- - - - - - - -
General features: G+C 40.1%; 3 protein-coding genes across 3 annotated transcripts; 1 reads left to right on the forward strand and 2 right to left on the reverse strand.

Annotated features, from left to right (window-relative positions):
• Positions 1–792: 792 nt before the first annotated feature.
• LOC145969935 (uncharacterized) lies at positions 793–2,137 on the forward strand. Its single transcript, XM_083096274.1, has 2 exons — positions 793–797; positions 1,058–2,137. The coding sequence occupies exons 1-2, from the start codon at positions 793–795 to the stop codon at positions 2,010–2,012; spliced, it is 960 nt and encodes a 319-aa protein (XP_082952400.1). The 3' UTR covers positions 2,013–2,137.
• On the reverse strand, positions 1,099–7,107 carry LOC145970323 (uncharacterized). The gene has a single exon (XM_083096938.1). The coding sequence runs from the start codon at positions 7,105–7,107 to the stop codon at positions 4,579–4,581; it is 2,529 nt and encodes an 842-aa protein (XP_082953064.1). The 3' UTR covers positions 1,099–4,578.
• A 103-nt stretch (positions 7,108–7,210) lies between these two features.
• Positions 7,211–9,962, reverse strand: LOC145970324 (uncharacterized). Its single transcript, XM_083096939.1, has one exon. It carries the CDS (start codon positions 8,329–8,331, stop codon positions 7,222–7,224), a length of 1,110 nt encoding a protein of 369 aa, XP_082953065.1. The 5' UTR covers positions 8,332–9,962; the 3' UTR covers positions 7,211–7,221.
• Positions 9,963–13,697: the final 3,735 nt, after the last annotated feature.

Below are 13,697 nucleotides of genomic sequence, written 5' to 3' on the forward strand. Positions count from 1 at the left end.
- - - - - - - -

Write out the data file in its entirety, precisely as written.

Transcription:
General features: G+C 40.1%; 3 protein-coding genes across 3 annotated transcripts; 1 reads left to right on the forward strand and 2 right to left on the reverse strand.

Annotated features, from left to right (window-relative positions):
• Positions 1–792: 792 nt before the first annotated feature.
• LOC145969935 (uncharacterized) lies at positions 793–2,137 on the forward strand. Its single transcript, XM_083096274.1, has 2 exons — positions 793–797; positions 1,058–2,137. The coding sequence occupies exons 1-2, from the start codon at positions 793–795 to the stop codon at positions 2,010–2,012; spliced, it is 960 nt and encodes a 319-aa protein (XP_082952400.1). The 3' UTR covers positions 2,013–2,137.
• On the reverse strand, positions 1,099–7,107 carry LOC145970323 (uncharacterized). The gene has a single exon (XM_083096938.1). The coding sequence runs from the start codon at positions 7,105–7,107 to the stop codon at positions 4,579–4,581; it is 2,529 nt and encodes an 842-aa protein (XP_082953064.1). The 3' UTR covers positions 1,099–4,578.
• A 103-nt stretch (positions 7,108–7,210) lies between these two features.
• Positions 7,211–9,962, reverse strand: LOC145970324 (uncharacterized). Its single transcript, XM_083096939.1, has one exon. It carries the CDS (start codon positions 8,329–8,331, stop codon positions 7,222–7,224), a length of 1,110 nt encoding a protein of 369 aa, XP_082953065.1. The 5' UTR covers positions 8,332–9,962; the 3' UTR covers positions 7,211–7,221.
• Positions 9,963–13,697: the final 3,735 nt, after the last annotated feature.

Below are 13,697 nucleotides of genomic sequence, written 5' to 3' on the forward strand. Positions count from 1 at the left end.